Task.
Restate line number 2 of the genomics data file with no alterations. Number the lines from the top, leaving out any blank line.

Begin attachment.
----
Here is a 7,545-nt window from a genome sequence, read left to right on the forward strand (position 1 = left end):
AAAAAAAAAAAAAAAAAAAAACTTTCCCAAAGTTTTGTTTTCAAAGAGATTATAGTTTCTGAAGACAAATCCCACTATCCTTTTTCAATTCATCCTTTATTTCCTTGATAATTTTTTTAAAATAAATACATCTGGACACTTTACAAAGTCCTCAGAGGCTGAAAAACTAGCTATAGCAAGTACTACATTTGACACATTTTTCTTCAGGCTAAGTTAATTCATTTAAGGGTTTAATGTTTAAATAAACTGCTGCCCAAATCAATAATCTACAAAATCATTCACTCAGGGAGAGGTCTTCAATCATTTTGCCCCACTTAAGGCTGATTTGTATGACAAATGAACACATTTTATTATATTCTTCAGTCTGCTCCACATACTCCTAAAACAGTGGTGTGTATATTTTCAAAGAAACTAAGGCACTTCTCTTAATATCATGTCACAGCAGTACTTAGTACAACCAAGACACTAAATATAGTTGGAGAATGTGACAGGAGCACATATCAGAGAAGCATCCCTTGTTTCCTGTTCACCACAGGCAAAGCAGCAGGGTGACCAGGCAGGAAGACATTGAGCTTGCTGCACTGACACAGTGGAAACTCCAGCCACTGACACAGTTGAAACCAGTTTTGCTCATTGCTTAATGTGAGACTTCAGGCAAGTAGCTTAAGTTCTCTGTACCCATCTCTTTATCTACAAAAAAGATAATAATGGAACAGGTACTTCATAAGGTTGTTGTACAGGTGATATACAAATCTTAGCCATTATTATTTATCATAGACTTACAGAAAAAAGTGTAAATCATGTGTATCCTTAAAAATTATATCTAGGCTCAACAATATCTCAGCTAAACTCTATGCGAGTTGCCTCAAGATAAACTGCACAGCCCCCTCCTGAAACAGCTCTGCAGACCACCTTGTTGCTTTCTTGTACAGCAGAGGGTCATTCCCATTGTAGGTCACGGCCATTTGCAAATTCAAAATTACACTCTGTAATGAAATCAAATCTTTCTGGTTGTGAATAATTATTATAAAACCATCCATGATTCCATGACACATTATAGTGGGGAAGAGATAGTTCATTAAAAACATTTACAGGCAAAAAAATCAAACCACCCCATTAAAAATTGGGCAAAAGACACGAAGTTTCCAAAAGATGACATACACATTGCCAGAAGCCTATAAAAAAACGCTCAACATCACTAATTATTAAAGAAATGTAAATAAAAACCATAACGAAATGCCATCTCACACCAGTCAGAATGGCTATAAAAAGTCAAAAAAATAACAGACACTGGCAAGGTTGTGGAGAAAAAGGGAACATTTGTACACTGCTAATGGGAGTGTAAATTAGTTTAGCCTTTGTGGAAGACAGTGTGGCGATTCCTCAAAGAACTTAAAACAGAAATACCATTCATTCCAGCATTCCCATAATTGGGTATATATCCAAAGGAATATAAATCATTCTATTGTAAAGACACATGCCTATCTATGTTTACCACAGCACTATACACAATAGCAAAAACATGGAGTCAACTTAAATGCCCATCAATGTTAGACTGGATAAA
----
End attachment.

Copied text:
AAAAAAAAAAAAAAAAAAAAACTTTCCCAAAGTTTTGTTTTCAAAGAGATTATAGTTTCTGAAGACAAATCCCACTATCCTTTTTCAATTCATCCTTTATTTCCTTGATAATTTTTTTAAAATAAATACATCTGGACACTTTACAAAGTCCTCAGAGGCTGAAAAACTAGCTATAGCAAGTACTACATTTGACACATTTTTCTTCAGGCTAAGTTAATTCATTTAAGGGTTTAATGTTTAAATAAACTGCTGCCCAAATCAATAATCTACAAAATCATTCACTCAGGGAGAGGTCTTCAATCATTTTGCCCCACTTAAGGCTGATTTGTATGACAAATGAACACATTTTATTATATTCTTCAGTCTGCTCCACATACTCCTAAAACAGTGGTGTGTATATTTTCAAAGAAACTAAGGCACTTCTCTTAATATCATGTCACAGCAGTACTTAGTACAACCAAGACACTAAATATAGTTGGAGAATGTGACAGGAGCACATATCAGAGAAGCATCCCTTGTTTCCTGTTCACCACAGGCAAAGCAGCAGGGTGACCAGGCAGGAAGACATTGAGCTTGCTGCACTGACACAGTGGAAACTCCAGCCACTGACACAGTTGAAACCAGTTTTGCTCATTGCTTAATGTGAGACTTCAGGCAAGTAGCTTAAGTTCTCTGTACCCATCTCTTTATCTACAAAAAAGATAATAATGGAACAGGTACTTCATAAGGTTGTTGTACAGGTGATATACAAATCTTAGCCATTATTATTTATCATAGACTTACAGAAAAAAGTGTAAATCATGTGTATCCTTAAAAATTATATCTAGGCTCAACAATATCTCAGCTAAACTCTATGCGAGTTGCCTCAAGATAAACTGCACAGCCCCCTCCTGAAACAGCTCTGCAGACCACCTTGTTGCTTTCTTGTACAGCAGAGGGTCATTCCCATTGTAGGTCACGGCCATTTGCAAATTCAAAATTACACTCTGTAATGAAATCAAATCTTTCTGGTTGTGAATAATTATTATAAAACCATCCATGATTCCATGACACATTATAGTGGGGAAGAGATAGTTCATTAAAAACATTTACAGGCAAAAAAATCAAACCACCCCATTAAAAATTGGGCAAAAGACACGAAGTTTCCAAAAGATGACATACACATTGCCAGAAGCCTATAAAAAAACGCTCAACATCACTAATTATTAAAGAAATGTAAATAAAAACCATAACGAAATGCCATCTCACACCAGTCAGAATGGCTATAAAAAGTCAAAAAAATAACAGACACTGGCAAGGTTGTGGAGAAAAAGGGAACATTTGTACACTGCTAATGGGAGTGTAAATTAGTTTAGCCTTTGTGGAAGACAGTGTGGCGATTCCTCAAAGAACTTAAAACAGAAATACCATTCATTCCAGCATTCCCATAATTGGGTATATATCCAAAGGAATATAAATCATTCTATTGTAAAGACACATGCCTATCTATGTTTACCACAGCACTATACACAATAGCAAAAACATGGAGTCAACTTAAATGCCCATCAATGTTAGACTGGATAAA